In it is not checked that the source account has enough balance. This is not severe because, in general, the safe subtraction will revert the transaction if more than the available balance wants to be transferred. However, in the special case that someone calls with the source and destination as the same account, the same won’t happen because the balance is first incremented, and only then decremented. The resulting balance will remain the same, but it would be possible for anyone to emit a event with themselves as destination and an arbitrary amount. This might be misinterpreted for a real transfer by an application or individual. Consider swapping the lines so that the balance is first decremented and then incremented, in order for such a transaction to fail.

Update: Fixed in .

Unchecked return value

The function is defined to return a boolean value indicating success. However, this return value is ignored when the function is called. Since the return value is currently always , consider removing it altogether. Otherwise, always check the return value.

Update: The return value was removed in .

Duplicate data

The token contract has a state variable which is hardcoded to be the same value as the ’s state variable. This duplication of the value is error-prone, as it could easily get out of sync. Consider getting the value directly from the crowdfund, as .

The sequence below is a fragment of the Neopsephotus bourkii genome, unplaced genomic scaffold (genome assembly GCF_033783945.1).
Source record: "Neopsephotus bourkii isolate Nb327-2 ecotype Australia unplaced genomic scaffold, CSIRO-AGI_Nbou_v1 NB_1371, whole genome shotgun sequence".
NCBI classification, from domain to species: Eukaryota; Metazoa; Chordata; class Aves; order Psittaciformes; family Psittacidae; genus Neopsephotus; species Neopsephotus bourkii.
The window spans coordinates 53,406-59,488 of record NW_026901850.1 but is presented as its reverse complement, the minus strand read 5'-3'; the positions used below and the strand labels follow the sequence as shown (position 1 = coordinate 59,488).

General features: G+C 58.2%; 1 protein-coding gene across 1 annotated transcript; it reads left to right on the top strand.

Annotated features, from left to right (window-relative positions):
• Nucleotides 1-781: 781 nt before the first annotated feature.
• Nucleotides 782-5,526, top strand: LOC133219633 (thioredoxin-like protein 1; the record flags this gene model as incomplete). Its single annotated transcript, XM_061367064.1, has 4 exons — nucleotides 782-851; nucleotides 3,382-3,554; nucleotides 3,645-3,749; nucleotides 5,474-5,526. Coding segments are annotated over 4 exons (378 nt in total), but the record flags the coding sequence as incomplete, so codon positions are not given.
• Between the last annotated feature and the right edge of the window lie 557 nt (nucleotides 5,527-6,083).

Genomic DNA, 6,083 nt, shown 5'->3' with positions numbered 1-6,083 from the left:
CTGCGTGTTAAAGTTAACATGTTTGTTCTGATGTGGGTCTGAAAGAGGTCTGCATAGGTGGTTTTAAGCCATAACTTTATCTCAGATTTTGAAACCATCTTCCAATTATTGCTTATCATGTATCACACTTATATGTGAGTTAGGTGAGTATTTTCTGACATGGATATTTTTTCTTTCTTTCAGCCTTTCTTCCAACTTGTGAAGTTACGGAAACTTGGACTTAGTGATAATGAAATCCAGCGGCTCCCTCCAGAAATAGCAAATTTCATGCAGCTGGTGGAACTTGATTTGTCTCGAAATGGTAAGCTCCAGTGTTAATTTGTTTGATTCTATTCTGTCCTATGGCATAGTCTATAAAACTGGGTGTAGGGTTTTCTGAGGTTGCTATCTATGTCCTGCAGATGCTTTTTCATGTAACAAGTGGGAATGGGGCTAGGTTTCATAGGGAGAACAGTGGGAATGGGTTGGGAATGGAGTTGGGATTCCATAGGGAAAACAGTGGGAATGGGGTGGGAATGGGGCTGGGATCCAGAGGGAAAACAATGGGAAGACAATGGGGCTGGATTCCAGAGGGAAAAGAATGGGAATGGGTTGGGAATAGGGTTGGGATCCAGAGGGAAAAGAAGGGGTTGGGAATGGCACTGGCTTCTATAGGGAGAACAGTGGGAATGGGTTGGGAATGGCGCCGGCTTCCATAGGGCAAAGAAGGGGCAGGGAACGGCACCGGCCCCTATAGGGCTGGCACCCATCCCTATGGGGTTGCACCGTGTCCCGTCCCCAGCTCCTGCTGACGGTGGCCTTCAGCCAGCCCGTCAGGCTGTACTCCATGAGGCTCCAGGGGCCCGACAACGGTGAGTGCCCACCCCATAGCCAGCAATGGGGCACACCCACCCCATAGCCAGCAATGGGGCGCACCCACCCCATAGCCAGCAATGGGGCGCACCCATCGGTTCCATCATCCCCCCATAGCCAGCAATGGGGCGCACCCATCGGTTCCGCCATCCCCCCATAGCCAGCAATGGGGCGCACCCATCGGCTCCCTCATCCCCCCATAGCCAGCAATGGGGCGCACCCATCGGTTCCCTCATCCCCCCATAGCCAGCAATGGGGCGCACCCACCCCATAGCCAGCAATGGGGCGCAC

Semantics of totalAllocatedTokens

It is unclear what the state variable of means. At the moment the crowdfund is finalized, this variable will get out of sync with the amount of tokens actually distributed, because the platform will have all of the remaining supply to sell. Consider removing the variable altogether, or calling when the final remaining tokens are transferred to the platform in .

Update: The variable was removed in .

High coupling between token and crowdfund contracts

The token contract does a lot more than handle balances, transfers, and allowance. It has special code for crowdfund-originated “transfers”, for the Vanbex team vesting, and for the presale. It has variables and events to track crowdfund and presale state. As a result of all this, the code is very hard to follow and to ensure it is bug-free. At this stage, it would be a high risk to redesign the contracts, so we will not recommend that. However, the team should keep in mind to follow software engineering principles such as separation of concerns, single responsibility, low coupling, etcetera, for any new contracts they write.

Low Severity

Rejecting non-zero transfers is not ERC20 compliant